Does a mid-season coaching change ever work?
TORONTO — There’s a plethora of reasons why a team would make a coaching change mid-season.
Perhaps their team isn’t performing up to standard and the GM decides to move in a different direction with the man behind the bench. Sometimes the current coach needs to resign, leaving an open spot for someone new to step in.
Whatever the reason may be, does a mid-season coaching change ever work?
In order to answer that question, we’ll have to take a look back in CFL history.
There have been 61 head coaching changes made in-season since 1956 and only 18 of those changes have resulted in those teams going to the playoffs (29.5 percent). 18 of those new bench bosses led their teams to a record of .500 or better. Only three (4.9 per cent) have made it to the Grey Cup and two (3.3 percent) have resulted in a championship.
One of the two teams that won a championship after a coaching change was the BC Lions in 2000.
About half way through the year, Lions HC Greg Mohns resigned to join the XFL, leaving a vacant spot for Steve Buratto to take over. Buratto had only joined the team two weeks prior as a receivers coach and he helped the Leos win three of their last four games heading down the stretch into the playoffs. They finished 8-10. BC roared to victory over the Edmonton Eskimos in the Western Semi-Final followed by a win in the Western Final over the Calgary Stampeders. Then their season ended with hoisting the Grey Cup after defeating the Montreal Alouettes 28-26.
The only other time that a mid-season change led to a championship was in 1987 where Joe Faragalli took over the head coaching job from Jackie Parker, who was forced to resign due to illness after his Esks started 2-0. Faragalli went 9-7 for the rest of the regular season and went 2-0 in the playoffs before winning the Grey Cup.
Jim Popp was the only other replacement coach that appeared in the Grey Cup but his team did not come away victorious. Popp took over for Don Matthews in 2006 due to health reasons with four games left in the season. Popp helped the Alouettes to finish 10-8 and win the Eastern Final before losing the Grey Cup to BC.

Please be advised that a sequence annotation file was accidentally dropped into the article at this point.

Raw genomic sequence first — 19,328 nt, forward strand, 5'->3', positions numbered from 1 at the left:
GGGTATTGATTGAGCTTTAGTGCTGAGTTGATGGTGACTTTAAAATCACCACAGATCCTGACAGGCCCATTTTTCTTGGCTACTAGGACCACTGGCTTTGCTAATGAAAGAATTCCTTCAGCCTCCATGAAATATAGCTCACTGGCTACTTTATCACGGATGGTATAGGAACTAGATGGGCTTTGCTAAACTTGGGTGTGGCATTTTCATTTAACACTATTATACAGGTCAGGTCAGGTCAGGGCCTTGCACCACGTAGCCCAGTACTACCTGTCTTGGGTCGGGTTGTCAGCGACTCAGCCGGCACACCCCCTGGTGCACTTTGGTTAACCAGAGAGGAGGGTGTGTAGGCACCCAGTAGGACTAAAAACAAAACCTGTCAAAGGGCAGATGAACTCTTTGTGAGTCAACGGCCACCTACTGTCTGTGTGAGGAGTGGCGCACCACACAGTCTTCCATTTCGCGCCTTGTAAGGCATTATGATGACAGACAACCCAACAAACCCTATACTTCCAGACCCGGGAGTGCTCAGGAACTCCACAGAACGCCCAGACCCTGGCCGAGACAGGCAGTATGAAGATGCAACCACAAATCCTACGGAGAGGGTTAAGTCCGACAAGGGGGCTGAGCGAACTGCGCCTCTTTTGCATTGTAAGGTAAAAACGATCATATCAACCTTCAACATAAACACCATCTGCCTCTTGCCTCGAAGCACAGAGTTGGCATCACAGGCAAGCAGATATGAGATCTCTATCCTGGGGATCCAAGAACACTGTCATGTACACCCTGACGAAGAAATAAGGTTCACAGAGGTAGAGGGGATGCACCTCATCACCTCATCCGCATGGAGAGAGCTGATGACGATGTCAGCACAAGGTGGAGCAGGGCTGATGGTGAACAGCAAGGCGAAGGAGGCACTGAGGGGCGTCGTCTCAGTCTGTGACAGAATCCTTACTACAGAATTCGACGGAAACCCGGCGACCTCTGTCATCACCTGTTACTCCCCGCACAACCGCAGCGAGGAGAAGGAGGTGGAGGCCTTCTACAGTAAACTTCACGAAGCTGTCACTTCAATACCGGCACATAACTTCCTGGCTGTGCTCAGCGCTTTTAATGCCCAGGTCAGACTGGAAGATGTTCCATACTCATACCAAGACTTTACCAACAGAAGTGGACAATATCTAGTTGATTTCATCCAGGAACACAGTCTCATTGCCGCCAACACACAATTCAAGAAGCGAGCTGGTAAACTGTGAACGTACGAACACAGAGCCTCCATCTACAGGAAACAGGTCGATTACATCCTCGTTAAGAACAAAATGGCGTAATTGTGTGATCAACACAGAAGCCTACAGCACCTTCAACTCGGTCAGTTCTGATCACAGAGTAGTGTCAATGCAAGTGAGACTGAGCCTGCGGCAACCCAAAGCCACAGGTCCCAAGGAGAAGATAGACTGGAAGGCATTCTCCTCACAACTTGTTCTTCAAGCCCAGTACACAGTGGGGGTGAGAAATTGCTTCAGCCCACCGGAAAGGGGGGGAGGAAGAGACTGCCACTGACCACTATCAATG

How about we take a look at more recent memory. The last five coaching changes dating back to 2015 have produced no playoff appearances and a 16-26 record. Both June Jones (6-4 after taking over the Hamilton Tiger-Cats in 2017) and Jacques Chapdelaine (4-2 after taking over the Montreal Alouettes in 2016) had winning records but failed to make the playoffs.
That being said, just because a team doesn’t make it to the Grey Cup, doesn’t mean that a mid-season coaching change was a complete failure. There have been plenty of instances that a change on the bench actually benefited the team, regardless of the fact that they did not play in the game in late November that season.
Here are a handful of replacement coaches that made a positive impact on their team:
|Team||Replacement Coach||Year||Record After Taking Over/Result||Previous Team Record|
|Calgary Stampeders||Lary Kuharich||1987||8-2, lost in 1st playoff game||2-6|
|BC Lions||Adam Rita||2002||9-3, lost in 1st playoff game||1-5|
|Toronto Argonauts||Michael Clemons||2002||4-2, lost in 2nd playoff game||1-5|
|BC Lions||Greg Mohns||1998||6-3, lost in 1st playoff game||3-6|
|BC Lions||Larry Donovan||1987||4-0, lost in 1st playoff game||8-6|
There have been, however, many times where changing a coach mid-season didn’t do anything positive for the team. In fact, it did quite the opposite. There have even been teams, like the 2008 Toronto Argonauts and the 2017 Montreal Alouettes, that didn’t win a single game after a new coach was behind the bench.
Here’s a handful of teams that didn’t do so well after a coaching change:
|Team||Replacement Coach||Year||Record After Taking Over||Previous Team Record|
|Toronto Argonauts||Don Matthews||2008||0-8||4-6|
|Montreal Alouettes||Kavis Reed||2017||0-7||3-8|
|Hamilton Tiger-Cats||Urban Bowman||1997||1-10||1-6|
|Hamilton Tiger-Cats||Marcel Bellefeuille||2008||1-7||2-8|
|Ottawa REDBLACKS||Bob Weber||1998||2-13||0-3|
|Ottawa REDBLACKS||John Payne||1996||3-13||0-2|
|BC Lions||Dave Skrien||1961||1-7-1||0-6|
|Toronto Argonauts||Bud Riley||1978||1-6||3-6|
Back to the original question, does a mid-season coaching change ever work?
Teams that have made in-season coaching changes have gone 330-702 in total (.320), with a 124-372 (.250) record before the change and a 206-330 (.384) after the change.
Based on the fact that only three teams changed coaches in-season and made it to the Grey Cup, it appears that changing a coach during the season rarely ever works. Burrato’s achievement is the only one of its kind since the other two teams were above .500 before the new coach took over.
That means there is usually some improvement when there’s a change behind the bench (due to desperation or illness) but it’s usually not enough to make a difference. That being said, there is sure to be an instance moving forward where a team will make a coaching change mid-season and perhaps they will become the third team to win a Grey Cup with replacement new coach.